Paulwell justifies actions in 360MW project-procurement process
Minister of Science, Technology, Energy and Mining Phillip Paulwell has sought to justify his actions in relation to the process to procure the supply of 360MW of power to the national grid, saying, "This Government has made a commitment to the Jamaican people to significantly reduce the high cost of energy that decimates household budgets and cripples our productive sectors.
"Given that commitment, we are obligated to pursue all opportunities which could realise that reduction," Paulwell said.
"As minister, I have led the charge for reduced energy costs within the context of good governance and established government policy. I am fighting for Jamaica's very future, and I will not be derailed from my objective."
The Office of the Contractor General, in a report on its special investigation into the country's 360MW power project, has accused Paulwell of making statements to Parliament which were "inaccurate", "misleading", and of "improper intervention", which "was unfair and compromised the integrity of the process".
Holness raises concern over headless OUR
Opposition Leader Andrew Holness has said there appears to be a lack of urgency in appointing a new director general for the Office of Utilities Regulation.
Zia Mian left the office in February, 2013, firing a parting shot on the way out, saying that immediate steps must be taken to prevent the entity from being captured by politicians or utility companies.
In a media release yesterday, Holness said the tender process to select the preferred bidder for the 360-megawatt project needed the guidance of a director general from its inception, "not the unseen hand of the political directorate".
Holness said Jamaica would not have an energy solution any time soon under the current Government and warned that Jamaicans would continue to endure back-breaking energy costs.
Don't pay tickets for disobeying road sign - Lewis
"Do not pay those tickets!"
That's the directive from head of the Police Traffic Division Senior Superintendent Radcliffe Lewis to several motorists who were ticketed yesterday for making a right turn on to Kingsway from Hope Road in St Andrew in violation of the 'No Right Turn' sign erected there.
The sign was erected by the National Works Agency, but several times, it has been removed by Lewis, causing confusion for motorists.
On September 1, Lewis told The Gleaner that he had instructed the men and women under his command not to prosecute drivers who disobey the sign.
"I am now saying to motorists, whether the sign is there, yes or no, once the traffic is clear, you may make a right turn," Lewis said then.
"You will not be prosecuted any time of the day," he continued.
But yesterday, our news team observed a police team issuing tickets to motorists for disobeying the sign.
They explained that they were simply doing their jobs and were following instructions given by their superiors and not "directives issued by Lewis through the media".
PSOJ, JMA call on Gov't to respond to contractor general report
One week after the Jamaica Manufacturers' Association (JMA) expressed disappointment in a further delay in the completion of a bid evaluation report in relation to the Government's 360MW project, the JMA and the Private Sector Organisation of Jamaica (PSOJ) have called for a detailed response from the Government to the contractor general report on the project prior to any announcement by the Office of the Utilities Regulation (OUR).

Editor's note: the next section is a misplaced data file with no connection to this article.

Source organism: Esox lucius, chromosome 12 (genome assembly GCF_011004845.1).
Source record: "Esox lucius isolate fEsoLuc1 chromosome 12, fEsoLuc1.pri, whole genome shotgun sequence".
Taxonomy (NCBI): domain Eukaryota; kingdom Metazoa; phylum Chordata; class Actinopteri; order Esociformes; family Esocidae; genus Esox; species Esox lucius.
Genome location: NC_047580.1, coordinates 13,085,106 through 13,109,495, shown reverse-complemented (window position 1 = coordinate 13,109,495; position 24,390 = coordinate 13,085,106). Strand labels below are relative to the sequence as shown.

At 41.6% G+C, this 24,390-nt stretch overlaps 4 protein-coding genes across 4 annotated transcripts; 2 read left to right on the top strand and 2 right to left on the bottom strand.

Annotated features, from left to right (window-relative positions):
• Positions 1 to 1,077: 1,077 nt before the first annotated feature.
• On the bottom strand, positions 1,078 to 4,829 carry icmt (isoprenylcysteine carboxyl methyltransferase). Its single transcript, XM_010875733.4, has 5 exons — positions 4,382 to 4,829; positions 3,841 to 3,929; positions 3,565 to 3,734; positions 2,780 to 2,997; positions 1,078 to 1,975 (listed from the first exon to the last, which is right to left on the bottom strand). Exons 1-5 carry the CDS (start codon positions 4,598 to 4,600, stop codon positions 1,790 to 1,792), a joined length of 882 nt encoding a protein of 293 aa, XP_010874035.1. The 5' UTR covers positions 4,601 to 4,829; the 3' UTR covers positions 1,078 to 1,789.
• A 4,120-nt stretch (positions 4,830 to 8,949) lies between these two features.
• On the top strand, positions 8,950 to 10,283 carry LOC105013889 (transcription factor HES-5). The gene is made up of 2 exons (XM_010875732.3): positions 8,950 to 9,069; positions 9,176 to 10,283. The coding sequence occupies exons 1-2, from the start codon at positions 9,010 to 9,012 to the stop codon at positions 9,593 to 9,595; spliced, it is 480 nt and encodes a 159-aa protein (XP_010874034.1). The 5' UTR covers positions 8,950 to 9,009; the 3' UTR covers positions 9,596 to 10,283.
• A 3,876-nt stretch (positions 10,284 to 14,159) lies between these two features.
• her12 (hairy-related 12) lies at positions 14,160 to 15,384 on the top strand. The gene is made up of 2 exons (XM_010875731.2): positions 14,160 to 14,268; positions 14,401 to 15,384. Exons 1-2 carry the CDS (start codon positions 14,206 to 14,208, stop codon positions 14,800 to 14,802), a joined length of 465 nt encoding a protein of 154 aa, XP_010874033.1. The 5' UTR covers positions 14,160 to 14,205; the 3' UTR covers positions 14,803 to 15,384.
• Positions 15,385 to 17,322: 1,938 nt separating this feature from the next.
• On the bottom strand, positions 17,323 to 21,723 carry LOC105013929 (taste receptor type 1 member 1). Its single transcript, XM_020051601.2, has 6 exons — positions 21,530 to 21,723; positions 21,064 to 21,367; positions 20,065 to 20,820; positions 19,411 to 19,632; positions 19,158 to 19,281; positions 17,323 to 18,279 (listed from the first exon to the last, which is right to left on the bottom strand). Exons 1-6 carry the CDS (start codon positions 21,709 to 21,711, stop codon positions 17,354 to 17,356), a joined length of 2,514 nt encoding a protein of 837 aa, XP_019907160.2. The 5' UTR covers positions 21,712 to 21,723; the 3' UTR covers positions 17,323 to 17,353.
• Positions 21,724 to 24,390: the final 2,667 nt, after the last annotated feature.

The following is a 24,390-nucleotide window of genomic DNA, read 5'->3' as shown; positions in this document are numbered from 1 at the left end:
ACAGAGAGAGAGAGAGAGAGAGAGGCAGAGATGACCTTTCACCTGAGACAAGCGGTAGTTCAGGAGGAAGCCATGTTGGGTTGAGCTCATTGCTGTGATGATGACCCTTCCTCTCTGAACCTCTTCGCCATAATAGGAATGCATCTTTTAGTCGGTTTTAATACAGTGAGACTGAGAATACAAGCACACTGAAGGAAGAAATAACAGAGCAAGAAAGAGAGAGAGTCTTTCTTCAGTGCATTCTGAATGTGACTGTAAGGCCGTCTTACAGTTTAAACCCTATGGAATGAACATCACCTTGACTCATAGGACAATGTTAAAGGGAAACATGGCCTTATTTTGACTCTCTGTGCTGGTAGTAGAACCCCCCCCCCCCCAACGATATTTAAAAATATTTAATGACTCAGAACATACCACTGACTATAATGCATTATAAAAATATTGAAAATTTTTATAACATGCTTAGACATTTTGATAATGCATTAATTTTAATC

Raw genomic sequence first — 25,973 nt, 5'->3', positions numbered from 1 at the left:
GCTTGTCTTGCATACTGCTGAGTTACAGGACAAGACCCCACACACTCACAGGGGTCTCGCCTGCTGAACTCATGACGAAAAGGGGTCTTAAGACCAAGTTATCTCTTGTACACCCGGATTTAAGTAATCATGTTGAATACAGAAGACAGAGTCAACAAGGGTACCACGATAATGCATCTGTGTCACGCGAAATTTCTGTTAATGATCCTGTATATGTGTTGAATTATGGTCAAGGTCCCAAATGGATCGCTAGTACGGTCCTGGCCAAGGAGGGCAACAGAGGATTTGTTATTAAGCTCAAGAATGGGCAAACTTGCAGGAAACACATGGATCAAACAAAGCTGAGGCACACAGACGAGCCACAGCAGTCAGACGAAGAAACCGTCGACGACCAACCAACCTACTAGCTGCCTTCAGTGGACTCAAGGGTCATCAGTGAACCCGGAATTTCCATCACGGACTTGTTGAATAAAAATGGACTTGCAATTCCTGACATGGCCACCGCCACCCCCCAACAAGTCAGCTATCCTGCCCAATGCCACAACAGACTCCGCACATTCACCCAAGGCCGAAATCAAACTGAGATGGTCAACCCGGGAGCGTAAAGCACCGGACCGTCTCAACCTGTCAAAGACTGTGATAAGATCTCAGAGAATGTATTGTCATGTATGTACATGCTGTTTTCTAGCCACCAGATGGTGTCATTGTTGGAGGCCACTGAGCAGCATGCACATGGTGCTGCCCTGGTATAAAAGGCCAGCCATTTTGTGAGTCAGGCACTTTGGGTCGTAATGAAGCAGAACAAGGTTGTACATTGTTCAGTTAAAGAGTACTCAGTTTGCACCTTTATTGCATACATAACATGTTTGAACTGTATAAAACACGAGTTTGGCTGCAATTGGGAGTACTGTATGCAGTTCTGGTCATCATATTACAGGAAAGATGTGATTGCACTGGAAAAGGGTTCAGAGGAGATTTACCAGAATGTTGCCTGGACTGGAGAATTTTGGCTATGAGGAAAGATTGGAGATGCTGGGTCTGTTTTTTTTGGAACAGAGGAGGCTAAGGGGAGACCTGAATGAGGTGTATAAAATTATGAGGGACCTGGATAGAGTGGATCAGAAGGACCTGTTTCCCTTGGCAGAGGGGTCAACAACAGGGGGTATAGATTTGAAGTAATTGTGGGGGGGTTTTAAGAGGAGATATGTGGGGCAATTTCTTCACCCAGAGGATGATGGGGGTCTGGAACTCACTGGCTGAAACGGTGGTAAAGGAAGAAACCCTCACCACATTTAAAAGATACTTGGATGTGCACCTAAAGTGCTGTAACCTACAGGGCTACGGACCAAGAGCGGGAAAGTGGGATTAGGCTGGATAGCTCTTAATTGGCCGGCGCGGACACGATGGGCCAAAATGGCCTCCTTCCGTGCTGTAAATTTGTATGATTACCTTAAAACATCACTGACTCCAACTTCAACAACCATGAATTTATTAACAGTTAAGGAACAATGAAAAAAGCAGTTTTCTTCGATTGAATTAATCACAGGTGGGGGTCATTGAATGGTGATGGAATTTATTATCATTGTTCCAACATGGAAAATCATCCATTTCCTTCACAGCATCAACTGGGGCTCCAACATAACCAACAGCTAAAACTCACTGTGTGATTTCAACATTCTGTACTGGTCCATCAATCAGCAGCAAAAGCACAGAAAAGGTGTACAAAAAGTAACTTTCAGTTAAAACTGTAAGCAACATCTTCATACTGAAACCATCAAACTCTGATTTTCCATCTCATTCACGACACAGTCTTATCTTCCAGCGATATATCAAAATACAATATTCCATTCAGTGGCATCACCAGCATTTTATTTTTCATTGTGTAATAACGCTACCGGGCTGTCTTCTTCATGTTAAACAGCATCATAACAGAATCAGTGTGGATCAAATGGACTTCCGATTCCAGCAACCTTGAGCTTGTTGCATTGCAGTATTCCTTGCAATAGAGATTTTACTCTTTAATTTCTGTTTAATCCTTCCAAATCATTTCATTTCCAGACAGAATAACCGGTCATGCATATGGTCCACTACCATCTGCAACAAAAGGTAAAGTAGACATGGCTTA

The groups said they believe that the selection process has been surrounded by too many unanswered questions and concerns and is calling for the OUR to delay the announcement of the selected bidder until the cloud resulting from the OCG's report has been cleared.
Family of York Town victims being counselled
Family members of the five victims who were shot and injured in York Town, Clarendon last week have been receiving counselling. Support has been pouring in from various groups and government agencies for those affected.
Representatives from the Clarendon Peace and Justice Centre and the York Town Foundation Benevolent Society were on hand to provide therapeutic counselling to the relatives and family members who say they have been unable to sleep since last week.
Mayor of May Pen Scean Barnswell, who was in attendance, called for a peace march to include all the schools, stakeholders and other business interests in the community to make it known that "enough is enough".
Barnswell said crime and violence deprive the community of investments and infrastructural development.
He said persons should tell what they know to the police in an effort to stem the crime and violence in York Town.
Senior Superintendent of Police in charge of May Pen, Michael Scott also urged persons to "let go of the fear and give the police any information they have about crime and violence in the community".
St James PC moves to stop road rehab project
The St James Parish Council (PC) last Thursday moved a motion to stop payment to contractors assigned to a National Works Agency-led road rehabilitation project in the Springmount community in the parish.
The move was suggested by mayor of Montego Bay and chairman of the St James Parish Council, Glendon Harris, following complaints made by councillor of the Springmount Division, Stein Graham, that the contractor had failed to replace water pipes, which they had dug up, resulting in sections of the community being without piped water.
Harris also told Graham that he, too, as councillor of the division had a responsibility to provide oversight in order to prevent incidents of this nature, which could result in a waste of taxpayers' money.